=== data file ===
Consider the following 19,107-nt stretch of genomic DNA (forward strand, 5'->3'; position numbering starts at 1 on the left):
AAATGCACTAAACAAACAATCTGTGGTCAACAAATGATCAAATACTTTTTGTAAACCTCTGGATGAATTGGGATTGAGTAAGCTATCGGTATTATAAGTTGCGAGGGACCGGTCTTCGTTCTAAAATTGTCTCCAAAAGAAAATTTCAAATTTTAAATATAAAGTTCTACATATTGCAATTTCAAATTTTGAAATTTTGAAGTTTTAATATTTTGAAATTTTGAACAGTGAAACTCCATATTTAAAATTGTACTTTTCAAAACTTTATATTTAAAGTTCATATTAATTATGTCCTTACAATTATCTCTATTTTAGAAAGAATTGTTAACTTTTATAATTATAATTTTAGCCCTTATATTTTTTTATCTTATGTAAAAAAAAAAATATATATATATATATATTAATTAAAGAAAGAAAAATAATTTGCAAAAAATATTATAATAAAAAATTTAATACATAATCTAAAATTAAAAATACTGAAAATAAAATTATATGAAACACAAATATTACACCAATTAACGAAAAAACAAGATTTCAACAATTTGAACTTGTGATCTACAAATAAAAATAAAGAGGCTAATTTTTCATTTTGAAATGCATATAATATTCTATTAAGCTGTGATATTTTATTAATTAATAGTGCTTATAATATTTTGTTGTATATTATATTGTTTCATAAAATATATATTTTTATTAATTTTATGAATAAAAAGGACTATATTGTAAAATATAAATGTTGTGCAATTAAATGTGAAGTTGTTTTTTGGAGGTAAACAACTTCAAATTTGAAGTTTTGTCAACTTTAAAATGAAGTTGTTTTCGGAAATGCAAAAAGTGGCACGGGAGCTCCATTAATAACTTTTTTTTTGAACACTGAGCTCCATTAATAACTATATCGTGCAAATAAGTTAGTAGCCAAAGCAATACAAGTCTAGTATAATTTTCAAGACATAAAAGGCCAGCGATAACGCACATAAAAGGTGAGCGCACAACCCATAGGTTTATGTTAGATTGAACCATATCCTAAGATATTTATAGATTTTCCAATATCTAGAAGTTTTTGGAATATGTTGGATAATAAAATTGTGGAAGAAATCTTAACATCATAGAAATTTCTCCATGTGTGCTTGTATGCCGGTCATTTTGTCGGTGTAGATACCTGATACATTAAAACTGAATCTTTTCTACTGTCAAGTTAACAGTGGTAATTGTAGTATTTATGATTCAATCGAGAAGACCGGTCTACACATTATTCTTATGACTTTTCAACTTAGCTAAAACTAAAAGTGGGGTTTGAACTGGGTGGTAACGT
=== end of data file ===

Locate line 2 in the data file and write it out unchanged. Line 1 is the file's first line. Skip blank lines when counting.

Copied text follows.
AAATGCACTAAACAAACAATCTGTGGTCAACAAATGATCAAATACTTTTTGTAAACCTCTGGATGAATTGGGATTGAGTAAGCTATCGGTATTATAAGTTGCGAGGGACCGGTCTTCGTTCTAAAATTGTCTCCAAAAGAAAATTTCAAATTTTAAATATAAAGTTCTACATATTGCAATTTCAAATTTTGAAATTTTGAAGTTTTAATATTTTGAAATTTTGAACAGTGAAACTCCATATTTAAAATTGTACTTTTCAAAACTTTATATTTAAAGTTCATATTAATTATGTCCTTACAATTATCTCTATTTTAGAAAGAATTGTTAACTTTTATAATTATAATTTTAGCCCTTATATTTTTTTATCTTATGTAAAAAAAAAAATATATATATATATATATTAATTAAAGAAAGAAAAATAATTTGCAAAAAATATTATAATAAAAAATTTAATACATAATCTAAAATTAAAAATACTGAAAATAAAATTATATGAAACACAAATATTACACCAATTAACGAAAAAACAAGATTTCAACAATTTGAACTTGTGATCTACAAATAAAAATAAAGAGGCTAATTTTTCATTTTGAAATGCATATAATATTCTATTAAGCTGTGATATTTTATTAATTAATAGTGCTTATAATATTTTGTTGTATATTATATTGTTTCATAAAATATATATTTTTATTAATTTTATGAATAAAAAGGACTATATTGTAAAATATAAATGTTGTGCAATTAAATGTGAAGTTGTTTTTTGGAGGTAAACAACTTCAAATTTGAAGTTTTGTCAACTTTAAAATGAAGTTGTTTTCGGAAATGCAAAAAGTGGCACGGGAGCTCCATTAATAACTTTTTTTTTGAACACTGAGCTCCATTAATAACTATATCGTGCAAATAAGTTAGTAGCCAAAGCAATACAAGTCTAGTATAATTTTCAAGACATAAAAGGCCAGCGATAACGCACATAAAAGGTGAGCGCACAACCCATAGGTTTATGTTAGATTGAACCATATCCTAAGATATTTATAGATTTTCCAATATCTAGAAGTTTTTGGAATATGTTGGATAATAAAATTGTGGAAGAAATCTTAACATCATAGAAATTTCTCCATGTGTGCTTGTATGCCGGTCATTTTGTCGGTGTAGATACCTGATACATTAAAACTGAATCTTTTCTACTGTCAAGTTAACAGTGGTAATTGTAGTATTTATGATTCAATCGAGAAGACCGGTCTACACATTATTCTTATGACTTTTCAACTTAGCTAAAACTAAAAGTGGGGTTTGAACTGGGTGGTAACGT